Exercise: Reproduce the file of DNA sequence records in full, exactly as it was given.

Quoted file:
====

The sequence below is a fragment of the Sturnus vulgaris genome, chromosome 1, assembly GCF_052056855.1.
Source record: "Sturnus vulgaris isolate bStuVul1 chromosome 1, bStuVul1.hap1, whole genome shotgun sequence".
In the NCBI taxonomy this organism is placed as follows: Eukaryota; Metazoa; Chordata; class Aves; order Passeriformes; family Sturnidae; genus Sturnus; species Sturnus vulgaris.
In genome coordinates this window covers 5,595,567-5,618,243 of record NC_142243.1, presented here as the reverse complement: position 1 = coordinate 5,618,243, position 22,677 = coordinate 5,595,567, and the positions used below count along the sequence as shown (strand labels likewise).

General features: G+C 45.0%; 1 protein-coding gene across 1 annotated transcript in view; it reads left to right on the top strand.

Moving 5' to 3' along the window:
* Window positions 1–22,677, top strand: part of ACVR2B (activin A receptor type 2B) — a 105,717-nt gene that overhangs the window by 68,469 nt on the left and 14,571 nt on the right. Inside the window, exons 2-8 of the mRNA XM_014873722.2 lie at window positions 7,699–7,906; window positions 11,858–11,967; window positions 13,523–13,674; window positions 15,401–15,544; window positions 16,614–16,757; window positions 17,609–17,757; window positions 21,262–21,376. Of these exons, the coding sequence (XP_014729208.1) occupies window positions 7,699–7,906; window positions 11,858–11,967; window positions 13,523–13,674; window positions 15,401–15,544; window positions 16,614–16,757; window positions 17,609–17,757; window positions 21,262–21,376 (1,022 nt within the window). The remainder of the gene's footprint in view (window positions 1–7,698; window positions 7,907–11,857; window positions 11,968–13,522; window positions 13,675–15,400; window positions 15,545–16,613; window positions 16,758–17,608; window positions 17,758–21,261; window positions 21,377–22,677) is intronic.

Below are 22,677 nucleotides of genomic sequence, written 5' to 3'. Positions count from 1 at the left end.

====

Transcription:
The sequence below is a fragment of the Sturnus vulgaris genome, chromosome 1, assembly GCF_052056855.1.
Source record: "Sturnus vulgaris isolate bStuVul1 chromosome 1, bStuVul1.hap1, whole genome shotgun sequence".
In the NCBI taxonomy this organism is placed as follows: Eukaryota; Metazoa; Chordata; class Aves; order Passeriformes; family Sturnidae; genus Sturnus; species Sturnus vulgaris.
In genome coordinates this window covers 5,595,567-5,618,243 of record NC_142243.1, presented here as the reverse complement: position 1 = coordinate 5,618,243, position 22,677 = coordinate 5,595,567, and the positions used below count along the sequence as shown (strand labels likewise).

General features: G+C 45.0%; 1 protein-coding gene across 1 annotated transcript in view; it reads left to right on the top strand.

Moving 5' to 3' along the window:
* Window positions 1–22,677, top strand: part of ACVR2B (activin A receptor type 2B) — a 105,717-nt gene that overhangs the window by 68,469 nt on the left and 14,571 nt on the right. Inside the window, exons 2-8 of the mRNA XM_014873722.2 lie at window positions 7,699–7,906; window positions 11,858–11,967; window positions 13,523–13,674; window positions 15,401–15,544; window positions 16,614–16,757; window positions 17,609–17,757; window positions 21,262–21,376. Of these exons, the coding sequence (XP_014729208.1) occupies window positions 7,699–7,906; window positions 11,858–11,967; window positions 13,523–13,674; window positions 15,401–15,544; window positions 16,614–16,757; window positions 17,609–17,757; window positions 21,262–21,376 (1,022 nt within the window). The remainder of the gene's footprint in view (window positions 1–7,698; window positions 7,907–11,857; window positions 11,968–13,522; window positions 13,675–15,400; window positions 15,545–16,613; window positions 16,758–17,608; window positions 17,758–21,261; window positions 21,377–22,677) is intronic.

Below are 22,677 nucleotides of genomic sequence, written 5' to 3'. Positions count from 1 at the left end.